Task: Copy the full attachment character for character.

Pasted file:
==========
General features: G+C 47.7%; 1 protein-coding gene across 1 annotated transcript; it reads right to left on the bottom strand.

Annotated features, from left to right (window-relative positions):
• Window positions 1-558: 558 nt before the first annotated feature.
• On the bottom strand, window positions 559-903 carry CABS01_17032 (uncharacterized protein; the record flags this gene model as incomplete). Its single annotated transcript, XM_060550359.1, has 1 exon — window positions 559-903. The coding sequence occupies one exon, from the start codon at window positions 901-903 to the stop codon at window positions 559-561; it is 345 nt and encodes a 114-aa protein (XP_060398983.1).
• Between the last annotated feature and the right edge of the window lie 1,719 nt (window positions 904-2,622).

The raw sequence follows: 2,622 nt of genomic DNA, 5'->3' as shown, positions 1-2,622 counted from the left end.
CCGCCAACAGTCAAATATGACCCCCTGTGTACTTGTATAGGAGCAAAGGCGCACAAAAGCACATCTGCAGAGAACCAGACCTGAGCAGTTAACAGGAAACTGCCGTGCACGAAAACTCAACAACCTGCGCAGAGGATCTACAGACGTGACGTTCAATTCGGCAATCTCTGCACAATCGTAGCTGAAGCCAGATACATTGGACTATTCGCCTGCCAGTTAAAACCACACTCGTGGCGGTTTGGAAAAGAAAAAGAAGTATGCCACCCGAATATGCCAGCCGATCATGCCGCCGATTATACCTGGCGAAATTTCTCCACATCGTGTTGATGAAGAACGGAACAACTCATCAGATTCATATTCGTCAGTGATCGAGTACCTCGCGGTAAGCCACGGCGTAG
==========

General features: G+C 47.7%; 1 protein-coding gene across 1 annotated transcript; it reads right to left on the bottom strand.

Annotated features, from left to right (window-relative positions):
• Window positions 1-558: 558 nt before the first annotated feature.
• On the bottom strand, window positions 559-903 carry CABS01_17032 (uncharacterized protein; the record flags this gene model as incomplete). Its single annotated transcript, XM_060550359.1, has 1 exon — window positions 559-903. The coding sequence occupies one exon, from the start codon at window positions 901-903 to the stop codon at window positions 559-561; it is 345 nt and encodes a 114-aa protein (XP_060398983.1).
• Between the last annotated feature and the right edge of the window lie 1,719 nt (window positions 904-2,622).

The raw sequence follows: 2,622 nt of genomic DNA, 5'->3' as shown, positions 1-2,622 counted from the left end.
CCGCCAACAGTCAAATATGACCCCCTGTGTACTTGTATAGGAGCAAAGGCGCACAAAAGCACATCTGCAGAGAACCAGACCTGAGCAGTTAACAGGAAACTGCCGTGCACGAAAACTCAACAACCTGCGCAGAGGATCTACAGACGTGACGTTCAATTCGGCAATCTCTGCACAATCGTAGCTGAAGCCAGATACATTGGACTATTCGCCTGCCAGTTAAAACCACACTCGTGGCGGTTTGGAAAAGAAAAAGAAGTATGCCACCCGAATATGCCAGCCGATCATGCCGCCGATTATACCTGGCGAAATTTCTCCACATCGTGTTGATGAAGAACGGAACAACTCATCAGATTCATATTCGTCAGTGATCGAGTACCTCGCGGTAAGCCACGGCGTAG